A Stable Retirement Business in a Tropical Paradise
Tim Dwyer was born and raised on a farm just outside the town of Stratford in Ontario, Canada. In some ways, he had a typical agricultural upbringing, learning to milk cows and birth pigs. But he was also shaped by the outsized cultural resources in his local community.
Though a small town with a modest population, Stratford is a cultural hot spot. Named for the English town of Shakespeare’s birth, it hosts museums, art galleries, and an annual Shakespearean festival, which attracts visitors from across the region and overseas.
Tim would find success as an independent businessperson serving these tourists. After high school and a stint in the seminary, he studied and worked in the education and design sectors. However, he was always more interested in service work, and in 1996 he opened his first bed-and-breakfast in Stratford. He’s been in the B&B business ever since.
This willingness to change direction and follow his heart has been a hallmark of Tim’s life, and would ultimately lead him to establish a new business on sunny shores overseas. “My father’s death when he was only 63 showed me that life is short, so live where you want to be and be who you want to be,” he says.
In 1998, Tim went on a weeklong trip to Costa Rica and immediately fell in love with the country. The following year, he went back for two weeks. And the year after that, he signed up for a one-month Spanish immersion course in Costa Rica that included time living with a local family. In 2001, he returned for another month-long course. By the end, he was virtually fluent in Spanish.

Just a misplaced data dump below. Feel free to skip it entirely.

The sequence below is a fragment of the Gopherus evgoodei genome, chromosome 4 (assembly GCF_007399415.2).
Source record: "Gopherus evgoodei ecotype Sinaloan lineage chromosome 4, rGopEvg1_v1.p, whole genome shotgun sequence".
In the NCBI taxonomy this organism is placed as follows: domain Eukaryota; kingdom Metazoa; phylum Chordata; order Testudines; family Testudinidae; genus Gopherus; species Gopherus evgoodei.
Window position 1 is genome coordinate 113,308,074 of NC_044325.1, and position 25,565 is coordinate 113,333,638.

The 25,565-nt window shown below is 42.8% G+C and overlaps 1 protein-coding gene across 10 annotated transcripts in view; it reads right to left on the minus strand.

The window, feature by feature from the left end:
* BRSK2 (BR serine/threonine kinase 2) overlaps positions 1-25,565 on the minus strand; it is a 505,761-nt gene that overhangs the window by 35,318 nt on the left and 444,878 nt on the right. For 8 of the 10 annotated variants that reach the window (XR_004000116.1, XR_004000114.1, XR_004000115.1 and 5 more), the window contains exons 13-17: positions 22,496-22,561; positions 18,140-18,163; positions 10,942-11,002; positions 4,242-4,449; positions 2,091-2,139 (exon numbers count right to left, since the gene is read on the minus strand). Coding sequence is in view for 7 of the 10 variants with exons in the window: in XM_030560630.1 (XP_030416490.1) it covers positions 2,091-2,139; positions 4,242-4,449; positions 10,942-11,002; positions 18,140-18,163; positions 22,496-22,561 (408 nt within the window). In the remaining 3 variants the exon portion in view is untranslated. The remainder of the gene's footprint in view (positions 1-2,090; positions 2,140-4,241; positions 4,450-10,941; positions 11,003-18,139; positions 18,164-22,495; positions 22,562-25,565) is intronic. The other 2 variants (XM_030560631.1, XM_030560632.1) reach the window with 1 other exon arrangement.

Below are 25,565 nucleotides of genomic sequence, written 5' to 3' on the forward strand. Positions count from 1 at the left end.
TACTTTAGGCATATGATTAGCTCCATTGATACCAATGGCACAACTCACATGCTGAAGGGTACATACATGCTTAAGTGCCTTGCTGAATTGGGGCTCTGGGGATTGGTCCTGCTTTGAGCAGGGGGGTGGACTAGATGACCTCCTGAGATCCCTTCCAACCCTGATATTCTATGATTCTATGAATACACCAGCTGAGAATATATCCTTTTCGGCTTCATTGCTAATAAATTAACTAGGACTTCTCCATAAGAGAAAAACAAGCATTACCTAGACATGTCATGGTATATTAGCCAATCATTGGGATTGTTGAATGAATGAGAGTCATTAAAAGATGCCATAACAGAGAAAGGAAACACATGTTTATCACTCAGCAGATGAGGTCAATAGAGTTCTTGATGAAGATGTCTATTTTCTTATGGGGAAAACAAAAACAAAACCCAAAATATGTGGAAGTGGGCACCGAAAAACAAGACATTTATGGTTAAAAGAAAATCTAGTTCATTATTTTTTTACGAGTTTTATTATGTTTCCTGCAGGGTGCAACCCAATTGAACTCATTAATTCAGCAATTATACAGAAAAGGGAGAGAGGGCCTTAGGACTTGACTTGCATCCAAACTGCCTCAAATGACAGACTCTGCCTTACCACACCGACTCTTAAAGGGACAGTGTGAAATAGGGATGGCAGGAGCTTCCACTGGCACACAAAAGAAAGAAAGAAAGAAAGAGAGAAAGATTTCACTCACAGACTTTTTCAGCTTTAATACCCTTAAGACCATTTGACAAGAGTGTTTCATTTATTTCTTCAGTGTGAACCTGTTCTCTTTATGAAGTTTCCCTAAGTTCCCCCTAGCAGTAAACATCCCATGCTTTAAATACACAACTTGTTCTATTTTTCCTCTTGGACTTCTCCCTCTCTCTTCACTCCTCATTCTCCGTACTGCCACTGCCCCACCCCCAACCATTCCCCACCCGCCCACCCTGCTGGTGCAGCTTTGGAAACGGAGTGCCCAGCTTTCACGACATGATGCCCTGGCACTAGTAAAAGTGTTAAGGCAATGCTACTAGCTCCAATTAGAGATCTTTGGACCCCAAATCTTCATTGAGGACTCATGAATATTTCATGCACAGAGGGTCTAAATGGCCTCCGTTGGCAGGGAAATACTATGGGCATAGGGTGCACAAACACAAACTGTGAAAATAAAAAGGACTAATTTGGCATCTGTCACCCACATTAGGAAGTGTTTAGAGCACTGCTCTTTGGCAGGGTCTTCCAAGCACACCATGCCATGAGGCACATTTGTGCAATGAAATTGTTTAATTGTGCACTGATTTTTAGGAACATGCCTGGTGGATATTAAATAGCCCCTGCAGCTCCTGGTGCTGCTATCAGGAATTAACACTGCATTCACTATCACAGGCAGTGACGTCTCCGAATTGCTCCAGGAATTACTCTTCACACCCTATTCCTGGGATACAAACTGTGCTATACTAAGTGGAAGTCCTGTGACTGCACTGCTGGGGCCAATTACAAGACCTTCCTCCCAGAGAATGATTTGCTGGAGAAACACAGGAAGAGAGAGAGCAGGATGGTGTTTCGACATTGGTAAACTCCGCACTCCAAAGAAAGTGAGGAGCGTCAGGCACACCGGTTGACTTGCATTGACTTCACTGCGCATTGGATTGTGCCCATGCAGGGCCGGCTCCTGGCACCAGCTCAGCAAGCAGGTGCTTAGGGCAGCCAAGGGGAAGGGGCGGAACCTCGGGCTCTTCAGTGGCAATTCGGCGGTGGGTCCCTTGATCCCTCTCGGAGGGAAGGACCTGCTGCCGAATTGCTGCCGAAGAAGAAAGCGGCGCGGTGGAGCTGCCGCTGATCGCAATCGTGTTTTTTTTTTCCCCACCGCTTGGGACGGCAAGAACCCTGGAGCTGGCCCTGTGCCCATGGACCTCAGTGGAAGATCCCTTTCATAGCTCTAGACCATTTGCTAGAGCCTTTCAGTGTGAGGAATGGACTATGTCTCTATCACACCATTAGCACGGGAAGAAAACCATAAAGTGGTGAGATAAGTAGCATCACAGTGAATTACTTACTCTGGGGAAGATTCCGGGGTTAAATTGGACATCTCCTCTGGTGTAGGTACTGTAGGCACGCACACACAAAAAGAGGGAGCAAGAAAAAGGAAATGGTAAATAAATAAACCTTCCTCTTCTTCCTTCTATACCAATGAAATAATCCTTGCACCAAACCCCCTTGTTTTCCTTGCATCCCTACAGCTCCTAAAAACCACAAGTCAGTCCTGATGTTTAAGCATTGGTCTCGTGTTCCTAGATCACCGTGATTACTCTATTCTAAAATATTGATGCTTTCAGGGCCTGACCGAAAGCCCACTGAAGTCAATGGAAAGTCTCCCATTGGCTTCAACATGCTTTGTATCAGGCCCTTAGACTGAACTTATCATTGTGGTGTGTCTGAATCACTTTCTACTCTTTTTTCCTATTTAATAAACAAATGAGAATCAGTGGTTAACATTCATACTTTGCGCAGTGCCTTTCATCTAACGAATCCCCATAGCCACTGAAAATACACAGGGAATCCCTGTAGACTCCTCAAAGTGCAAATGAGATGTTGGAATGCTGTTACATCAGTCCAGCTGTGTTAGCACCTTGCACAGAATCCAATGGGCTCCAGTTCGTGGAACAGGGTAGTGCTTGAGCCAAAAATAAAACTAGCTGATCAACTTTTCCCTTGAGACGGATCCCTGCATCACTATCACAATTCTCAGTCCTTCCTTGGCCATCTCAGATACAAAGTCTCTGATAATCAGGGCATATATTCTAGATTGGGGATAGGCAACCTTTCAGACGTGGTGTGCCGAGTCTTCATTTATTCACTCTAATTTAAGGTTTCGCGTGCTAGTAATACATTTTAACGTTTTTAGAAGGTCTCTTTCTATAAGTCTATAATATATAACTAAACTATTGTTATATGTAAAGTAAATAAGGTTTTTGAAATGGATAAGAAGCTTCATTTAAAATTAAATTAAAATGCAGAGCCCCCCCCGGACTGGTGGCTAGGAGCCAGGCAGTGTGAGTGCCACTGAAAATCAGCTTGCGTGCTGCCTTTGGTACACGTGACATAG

Having acquired the language, Tim bought property in stunning Manuel Antonio National Park on Costa Rica’s central Pacific coast in 2002. At that time, the property consisted of a main house, a couple of two-bedroom apartments, and two studio apartments. He named it Nelda, after his mother. At the age of 43, he was in the B&B business in both Costa Rica and Canada.
For many years thereafter, Tim split his time between Stratford and Manuel Antonio, but he always struggled with the idea of being an absentee landlord for half the year in each locale. Eventually, he sold the Canadian operation in 2013 and moved full-time into the main house in Manuel Antonio. He has since expanded Casa Nelda, adding three more apartments for a total of seven.
While Tim is far from a real estate mogul, this operation now provides him a steady income…even in these uncertain times, when the country is in lockdown and tourist revenue has completely dried up.
From his decades in the industry, he was keenly aware of the ups and downs of the tourism sector and so years ago, he decided to reserve several of the apartments for long-term renters rather than tourists. As a rule, accommodation owners make less from renters than tourists. But with a few permanent tenants, he’d always have some money coming in…a decision that has paid off in a big way amid the current crisis.
In addition to running Casa Nelda, Tim is a member of the Quepos-Manuel Antonio Writers Group. He authors a blog on self-improvement and regularly contributes articles to the local Playita magazine, a monthly newsletter directed toward LGBTI tourists.
Tim, now in his 60s, attributes his success in Costa Rica to a willingness to talk with locals and get on-the-ground information. “To this day, most of my friends are ticos (slang for Costa Ricans), I am not limited to just the expat community, although I know many of them well also,” he says.
Written by Bob Normand